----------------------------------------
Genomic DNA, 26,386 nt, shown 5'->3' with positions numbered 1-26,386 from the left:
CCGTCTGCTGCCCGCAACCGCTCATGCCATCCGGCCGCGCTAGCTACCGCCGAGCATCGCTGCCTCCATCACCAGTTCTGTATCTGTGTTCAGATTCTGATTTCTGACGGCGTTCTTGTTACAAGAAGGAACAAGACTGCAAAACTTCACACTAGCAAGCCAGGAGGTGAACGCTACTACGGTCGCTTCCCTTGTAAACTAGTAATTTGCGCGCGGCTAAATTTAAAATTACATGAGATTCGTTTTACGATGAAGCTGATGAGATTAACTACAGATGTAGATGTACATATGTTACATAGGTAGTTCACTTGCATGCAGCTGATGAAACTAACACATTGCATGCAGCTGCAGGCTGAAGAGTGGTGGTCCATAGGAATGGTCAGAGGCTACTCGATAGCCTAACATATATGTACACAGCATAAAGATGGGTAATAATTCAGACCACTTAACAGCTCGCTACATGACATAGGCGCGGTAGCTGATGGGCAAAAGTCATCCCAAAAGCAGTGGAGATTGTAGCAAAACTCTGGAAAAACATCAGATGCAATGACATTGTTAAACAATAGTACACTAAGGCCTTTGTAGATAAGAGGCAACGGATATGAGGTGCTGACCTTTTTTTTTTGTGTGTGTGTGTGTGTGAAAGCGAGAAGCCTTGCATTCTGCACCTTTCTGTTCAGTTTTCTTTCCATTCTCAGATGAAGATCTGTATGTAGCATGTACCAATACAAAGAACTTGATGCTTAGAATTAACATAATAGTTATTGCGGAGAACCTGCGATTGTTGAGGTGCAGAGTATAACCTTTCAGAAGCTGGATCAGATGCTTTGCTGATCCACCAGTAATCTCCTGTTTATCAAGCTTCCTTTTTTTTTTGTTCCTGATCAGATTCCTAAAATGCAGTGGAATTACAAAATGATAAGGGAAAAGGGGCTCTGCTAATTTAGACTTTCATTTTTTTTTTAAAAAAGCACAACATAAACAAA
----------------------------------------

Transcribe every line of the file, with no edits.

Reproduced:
Genomic DNA, 26,386 nt, shown 5'->3' with positions numbered 1-26,386 from the left:
CCGTCTGCTGCCCGCAACCGCTCATGCCATCCGGCCGCGCTAGCTACCGCCGAGCATCGCTGCCTCCATCACCAGTTCTGTATCTGTGTTCAGATTCTGATTTCTGACGGCGTTCTTGTTACAAGAAGGAACAAGACTGCAAAACTTCACACTAGCAAGCCAGGAGGTGAACGCTACTACGGTCGCTTCCCTTGTAAACTAGTAATTTGCGCGCGGCTAAATTTAAAATTACATGAGATTCGTTTTACGATGAAGCTGATGAGATTAACTACAGATGTAGATGTACATATGTTACATAGGTAGTTCACTTGCATGCAGCTGATGAAACTAACACATTGCATGCAGCTGCAGGCTGAAGAGTGGTGGTCCATAGGAATGGTCAGAGGCTACTCGATAGCCTAACATATATGTACACAGCATAAAGATGGGTAATAATTCAGACCACTTAACAGCTCGCTACATGACATAGGCGCGGTAGCTGATGGGCAAAAGTCATCCCAAAAGCAGTGGAGATTGTAGCAAAACTCTGGAAAAACATCAGATGCAATGACATTGTTAAACAATAGTACACTAAGGCCTTTGTAGATAAGAGGCAACGGATATGAGGTGCTGACCTTTTTTTTTTGTGTGTGTGTGTGTGTGAAAGCGAGAAGCCTTGCATTCTGCACCTTTCTGTTCAGTTTTCTTTCCATTCTCAGATGAAGATCTGTATGTAGCATGTACCAATACAAAGAACTTGATGCTTAGAATTAACATAATAGTTATTGCGGAGAACCTGCGATTGTTGAGGTGCAGAGTATAACCTTTCAGAAGCTGGATCAGATGCTTTGCTGATCCACCAGTAATCTCCTGTTTATCAAGCTTCCTTTTTTTTTTGTTCCTGATCAGATTCCTAAAATGCAGTGGAATTACAAAATGATAAGGGAAAAGGGGCTCTGCTAATTTAGACTTTCATTTTTTTTTTAAAAAAGCACAACATAAACAAA